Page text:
Imports Drive Increase in Crude Oil Inventories

U.S. crude oil inventories jumped 3.3 million barrels to 385.9 million barrels for the week ending March 22, according to an Energy Information Administration (EIA) report (link opens a PDF) released today. That's a 0.9% increase.

While refinery inputs increased by 364,000 barrels per day (bpd), the main addition came from a 841,000-bpd spike in crude oil imports.

Although inventories had dropped 1.3 million barrels the previous week, this newest report keeps inventories "well above the upper limit of the average range for this time of year," according to the EIA.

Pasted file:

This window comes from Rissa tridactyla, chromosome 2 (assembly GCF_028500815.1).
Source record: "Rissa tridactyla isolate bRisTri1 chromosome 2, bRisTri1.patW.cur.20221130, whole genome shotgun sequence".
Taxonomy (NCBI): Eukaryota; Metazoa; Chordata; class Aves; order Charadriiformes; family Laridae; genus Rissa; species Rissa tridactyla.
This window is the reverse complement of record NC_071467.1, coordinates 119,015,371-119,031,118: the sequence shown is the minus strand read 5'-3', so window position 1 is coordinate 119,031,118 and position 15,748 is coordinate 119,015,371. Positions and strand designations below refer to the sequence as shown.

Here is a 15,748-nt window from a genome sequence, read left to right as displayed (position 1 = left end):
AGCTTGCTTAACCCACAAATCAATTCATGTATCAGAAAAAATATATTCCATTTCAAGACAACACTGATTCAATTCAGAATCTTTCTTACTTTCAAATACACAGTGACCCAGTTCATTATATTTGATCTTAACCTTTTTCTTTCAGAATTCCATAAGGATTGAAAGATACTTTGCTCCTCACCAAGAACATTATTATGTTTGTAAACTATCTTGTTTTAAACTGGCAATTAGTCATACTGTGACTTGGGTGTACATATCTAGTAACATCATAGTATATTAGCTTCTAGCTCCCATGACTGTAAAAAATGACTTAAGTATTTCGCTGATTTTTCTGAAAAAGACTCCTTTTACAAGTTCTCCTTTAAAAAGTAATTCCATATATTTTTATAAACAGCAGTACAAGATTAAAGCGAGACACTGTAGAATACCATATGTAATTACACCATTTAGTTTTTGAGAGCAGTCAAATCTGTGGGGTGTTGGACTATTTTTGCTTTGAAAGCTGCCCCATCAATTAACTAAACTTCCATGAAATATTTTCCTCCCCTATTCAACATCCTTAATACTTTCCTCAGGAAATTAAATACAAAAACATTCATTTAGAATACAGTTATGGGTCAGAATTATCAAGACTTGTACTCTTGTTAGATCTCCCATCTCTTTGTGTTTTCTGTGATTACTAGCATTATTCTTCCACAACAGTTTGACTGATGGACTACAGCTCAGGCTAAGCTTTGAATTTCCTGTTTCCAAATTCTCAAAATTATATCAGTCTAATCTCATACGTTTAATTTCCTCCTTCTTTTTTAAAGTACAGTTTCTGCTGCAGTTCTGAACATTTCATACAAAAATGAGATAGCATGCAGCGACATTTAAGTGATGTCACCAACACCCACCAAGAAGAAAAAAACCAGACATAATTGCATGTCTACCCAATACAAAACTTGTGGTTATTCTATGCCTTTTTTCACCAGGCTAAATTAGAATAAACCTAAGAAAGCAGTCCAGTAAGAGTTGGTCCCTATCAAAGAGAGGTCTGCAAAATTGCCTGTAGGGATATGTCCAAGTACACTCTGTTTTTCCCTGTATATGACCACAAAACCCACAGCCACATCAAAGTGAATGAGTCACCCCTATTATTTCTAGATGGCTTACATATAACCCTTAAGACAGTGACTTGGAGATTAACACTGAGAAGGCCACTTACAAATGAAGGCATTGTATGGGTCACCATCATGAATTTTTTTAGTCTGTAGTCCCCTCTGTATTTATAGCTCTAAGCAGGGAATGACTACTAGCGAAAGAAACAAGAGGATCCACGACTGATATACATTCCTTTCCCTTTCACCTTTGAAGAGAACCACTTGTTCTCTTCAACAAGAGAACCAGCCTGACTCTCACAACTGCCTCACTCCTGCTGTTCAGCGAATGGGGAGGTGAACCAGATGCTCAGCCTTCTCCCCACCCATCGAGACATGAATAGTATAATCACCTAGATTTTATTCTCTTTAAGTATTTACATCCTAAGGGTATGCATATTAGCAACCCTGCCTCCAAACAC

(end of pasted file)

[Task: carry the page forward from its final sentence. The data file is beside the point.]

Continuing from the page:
Gasoline inventories fell 1.6 million barrels, just more than the previous week's 1.5 million-barrel decrease. Unlike crude oil's oversized inventory, gasoline's supply remains within its average range. Prices at the pump continued their month-long decline, dropping another $0.016 for a national average of $3.68 per gallon.


Leading the supply shrink, distillates fell a whopping 4.5 million barrels due primarily to a 5.8% year-over-year increase in wholesale demand.



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